Back to News & Events

Subscribe to MLA’s newsletters

Stay informed with the latest red meat and livestock industry news, events, research and marketing.

Sign up

Carbon neutral from paddock to plate

08 April 2021

The links in the lamb supply chain between the Simpson family's ‘Binginbar Farms’ and the dinner plate are very few. Sourcing lambs from across the nation, the Simpsons then finish them for processing at Thomas Foods International's Tamworth facility, for which they were the largest single lamb supplier in 2019. From there, the lamb is destined for local and international dinner plates.

The Simpsons have directly reached out to their consumers to understand the value of provenance data in ensuring that quality meat is produced in a safe, ethical, and sustainable manner.

"Our family has always aimed to run a sustainable business that leaves our children with a property in better condition than when we took over. Now, after understanding exactly what our customer is after in red meat, that goal has expanded to having a carbon neutral operation," Nathan Simpson said.

"With the number of lambs we can finish, we've got the potential to develop a certified carbon neutral lamb brand, something we started exploring about five years ago and, while there are a few challenges we have to work through, it can be achieved."

Taking steps towards carbon neutrality

Binginbar Farms has already taken steps to set the foundations for their carbon neutral brand. Step one being to develop a digital system for tracking individual animals to provide full provenance.

Working with MLA Donor Company in its Producer Innovation Fast-Track program, the Simpsons developed an online platform to record all on-farm animal data for interpretation, analysis and quality assurance. Data is matched with processing and grading feedback from Thomas Foods to identify ideal performers.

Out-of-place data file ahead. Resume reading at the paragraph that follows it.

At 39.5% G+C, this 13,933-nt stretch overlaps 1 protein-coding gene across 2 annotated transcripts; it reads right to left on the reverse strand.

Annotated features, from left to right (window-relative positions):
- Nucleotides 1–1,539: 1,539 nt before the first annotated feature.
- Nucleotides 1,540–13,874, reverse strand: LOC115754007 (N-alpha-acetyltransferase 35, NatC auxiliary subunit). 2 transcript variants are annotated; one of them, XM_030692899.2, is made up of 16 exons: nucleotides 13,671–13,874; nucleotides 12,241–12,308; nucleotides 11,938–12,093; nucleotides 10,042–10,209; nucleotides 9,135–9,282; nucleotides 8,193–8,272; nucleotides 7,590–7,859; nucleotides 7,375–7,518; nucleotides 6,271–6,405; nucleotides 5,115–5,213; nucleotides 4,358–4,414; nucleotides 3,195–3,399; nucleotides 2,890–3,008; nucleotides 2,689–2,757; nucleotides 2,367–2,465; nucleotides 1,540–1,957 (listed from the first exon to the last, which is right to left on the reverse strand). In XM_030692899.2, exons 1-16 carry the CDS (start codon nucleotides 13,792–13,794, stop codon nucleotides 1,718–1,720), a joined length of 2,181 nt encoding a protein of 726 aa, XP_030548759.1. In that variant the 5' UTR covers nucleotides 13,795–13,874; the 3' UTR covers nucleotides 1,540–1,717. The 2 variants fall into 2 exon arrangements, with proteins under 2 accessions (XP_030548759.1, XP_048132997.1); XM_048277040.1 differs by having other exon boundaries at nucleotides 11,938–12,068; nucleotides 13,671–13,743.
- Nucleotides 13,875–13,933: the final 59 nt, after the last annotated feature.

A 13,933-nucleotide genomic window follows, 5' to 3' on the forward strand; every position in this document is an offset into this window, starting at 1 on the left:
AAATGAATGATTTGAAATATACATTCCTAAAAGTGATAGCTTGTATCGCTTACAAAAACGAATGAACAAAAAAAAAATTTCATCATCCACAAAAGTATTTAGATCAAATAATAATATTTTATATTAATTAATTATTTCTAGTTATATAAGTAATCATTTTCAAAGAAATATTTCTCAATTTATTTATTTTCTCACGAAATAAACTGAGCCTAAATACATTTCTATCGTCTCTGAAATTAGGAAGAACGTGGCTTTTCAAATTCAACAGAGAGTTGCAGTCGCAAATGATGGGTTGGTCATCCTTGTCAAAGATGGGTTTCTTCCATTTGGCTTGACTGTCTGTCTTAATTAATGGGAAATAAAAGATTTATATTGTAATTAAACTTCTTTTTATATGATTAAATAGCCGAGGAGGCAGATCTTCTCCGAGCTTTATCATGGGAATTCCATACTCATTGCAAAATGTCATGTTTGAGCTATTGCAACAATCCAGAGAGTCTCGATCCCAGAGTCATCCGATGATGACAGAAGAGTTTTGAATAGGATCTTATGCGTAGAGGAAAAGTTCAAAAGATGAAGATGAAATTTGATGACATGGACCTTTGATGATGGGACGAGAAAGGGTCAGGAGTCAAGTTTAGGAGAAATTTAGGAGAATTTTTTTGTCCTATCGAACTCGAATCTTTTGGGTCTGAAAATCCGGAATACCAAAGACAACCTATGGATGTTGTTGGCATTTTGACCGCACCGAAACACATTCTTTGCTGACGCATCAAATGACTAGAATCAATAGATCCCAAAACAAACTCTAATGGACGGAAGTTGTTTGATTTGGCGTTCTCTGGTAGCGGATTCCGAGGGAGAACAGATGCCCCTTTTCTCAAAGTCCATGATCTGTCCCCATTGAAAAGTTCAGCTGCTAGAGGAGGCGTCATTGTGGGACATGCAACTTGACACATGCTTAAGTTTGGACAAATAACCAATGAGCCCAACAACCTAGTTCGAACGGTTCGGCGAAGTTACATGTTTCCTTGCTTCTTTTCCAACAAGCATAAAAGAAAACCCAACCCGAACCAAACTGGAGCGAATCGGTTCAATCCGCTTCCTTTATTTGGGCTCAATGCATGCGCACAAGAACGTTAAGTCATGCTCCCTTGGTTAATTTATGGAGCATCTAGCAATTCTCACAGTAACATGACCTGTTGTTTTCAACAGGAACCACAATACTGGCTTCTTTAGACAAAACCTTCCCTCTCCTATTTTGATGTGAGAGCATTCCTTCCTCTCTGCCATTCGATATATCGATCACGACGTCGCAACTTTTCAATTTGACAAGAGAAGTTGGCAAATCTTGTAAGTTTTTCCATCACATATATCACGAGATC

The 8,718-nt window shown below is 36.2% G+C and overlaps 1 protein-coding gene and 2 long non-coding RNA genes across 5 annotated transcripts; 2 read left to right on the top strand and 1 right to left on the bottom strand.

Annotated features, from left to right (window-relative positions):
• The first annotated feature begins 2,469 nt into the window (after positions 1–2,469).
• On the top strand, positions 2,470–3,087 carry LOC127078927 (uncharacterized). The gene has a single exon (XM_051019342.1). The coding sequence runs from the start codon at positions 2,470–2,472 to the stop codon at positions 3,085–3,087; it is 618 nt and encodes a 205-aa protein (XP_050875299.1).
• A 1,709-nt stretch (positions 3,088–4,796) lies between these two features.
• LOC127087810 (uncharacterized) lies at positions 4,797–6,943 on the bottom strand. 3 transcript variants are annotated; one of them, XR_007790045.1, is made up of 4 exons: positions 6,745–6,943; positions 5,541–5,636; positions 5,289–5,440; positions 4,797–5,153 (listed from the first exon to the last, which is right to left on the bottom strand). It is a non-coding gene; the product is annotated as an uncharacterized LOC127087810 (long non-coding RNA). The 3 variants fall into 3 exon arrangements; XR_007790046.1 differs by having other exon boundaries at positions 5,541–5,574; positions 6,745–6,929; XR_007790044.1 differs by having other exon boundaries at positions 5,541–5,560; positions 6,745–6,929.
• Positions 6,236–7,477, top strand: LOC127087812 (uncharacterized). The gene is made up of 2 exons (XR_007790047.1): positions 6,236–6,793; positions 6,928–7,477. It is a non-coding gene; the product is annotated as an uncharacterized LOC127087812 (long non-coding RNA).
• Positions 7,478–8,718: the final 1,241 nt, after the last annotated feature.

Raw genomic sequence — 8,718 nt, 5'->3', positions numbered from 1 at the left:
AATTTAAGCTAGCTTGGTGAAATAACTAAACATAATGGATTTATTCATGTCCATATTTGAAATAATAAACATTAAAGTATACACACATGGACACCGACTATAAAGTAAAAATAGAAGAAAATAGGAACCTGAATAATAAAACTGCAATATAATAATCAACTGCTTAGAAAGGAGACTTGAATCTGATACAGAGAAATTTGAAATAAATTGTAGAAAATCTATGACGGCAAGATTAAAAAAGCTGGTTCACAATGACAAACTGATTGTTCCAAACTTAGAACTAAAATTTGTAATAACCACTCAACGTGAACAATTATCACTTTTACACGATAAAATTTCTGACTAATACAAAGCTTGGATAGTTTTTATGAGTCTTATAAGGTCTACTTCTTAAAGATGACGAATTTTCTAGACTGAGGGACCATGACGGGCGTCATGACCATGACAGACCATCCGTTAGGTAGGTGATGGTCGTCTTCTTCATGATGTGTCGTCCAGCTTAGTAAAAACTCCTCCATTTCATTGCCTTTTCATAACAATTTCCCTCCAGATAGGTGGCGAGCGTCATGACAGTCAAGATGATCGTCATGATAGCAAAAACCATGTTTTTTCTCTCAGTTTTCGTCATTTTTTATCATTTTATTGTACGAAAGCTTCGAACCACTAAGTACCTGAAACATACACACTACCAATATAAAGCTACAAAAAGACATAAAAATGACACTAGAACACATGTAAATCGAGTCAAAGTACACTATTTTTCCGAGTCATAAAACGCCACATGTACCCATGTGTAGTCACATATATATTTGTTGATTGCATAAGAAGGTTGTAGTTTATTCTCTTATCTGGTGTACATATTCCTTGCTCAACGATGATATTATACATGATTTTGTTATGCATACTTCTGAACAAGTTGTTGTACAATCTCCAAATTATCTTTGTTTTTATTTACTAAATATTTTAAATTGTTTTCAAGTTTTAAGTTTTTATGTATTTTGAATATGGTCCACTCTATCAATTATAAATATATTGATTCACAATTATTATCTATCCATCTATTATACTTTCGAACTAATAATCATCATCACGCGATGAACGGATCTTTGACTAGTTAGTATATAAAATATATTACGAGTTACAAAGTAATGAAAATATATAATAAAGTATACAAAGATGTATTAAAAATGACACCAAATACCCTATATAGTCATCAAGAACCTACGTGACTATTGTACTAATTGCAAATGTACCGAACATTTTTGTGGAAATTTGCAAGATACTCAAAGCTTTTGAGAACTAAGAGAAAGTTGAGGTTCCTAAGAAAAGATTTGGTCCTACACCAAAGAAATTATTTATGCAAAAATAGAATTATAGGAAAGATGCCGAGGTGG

Hitachi also worked with the Simpsons to further digitise and automate farm management through developing technologies to monitor troughs, water and pumps, measure pasture growth and provide weather, market and other paddock management information.

Step two was to do a carbon account through MLA’s pilot carbon accounting research project for an average year of pasture, crop and meat production for their enterprise. These are Nathan’s key learnings from the pilot:

  • Maintaining a high level of ground cover is essential for building soil carbon, encouraging biodiversity and maximising carbon sequestration. In consultation with their agronomist, the Simpsons aim to maintain a minimum of 600kg of dry matter per hectare as a baseline. Recommendations for the level of groundcover that should be retained in different seasons and environments can be found here.
  • Pasture needs to be high-quality with good density to maintain high growth rates in animals while improving soil carbon. The Simpsons are aiming to maintain a strict rotation of six to 10 years of pasture followed by annual crops for no more than six years before going back into pasture. Advice from developers of current Australian Emissions Reduction Fund (ERF) soil carbon projects suggests that the best possible sequestration levels are achieved by maintaining well managed multi-species perennial pastures. To support producers who are using these systems as a tool to build soil carbon, MLA is investing in projects to demonstrate the scientific basis of links between sequestration and different pasture systems as part of ongoing CN30 activities.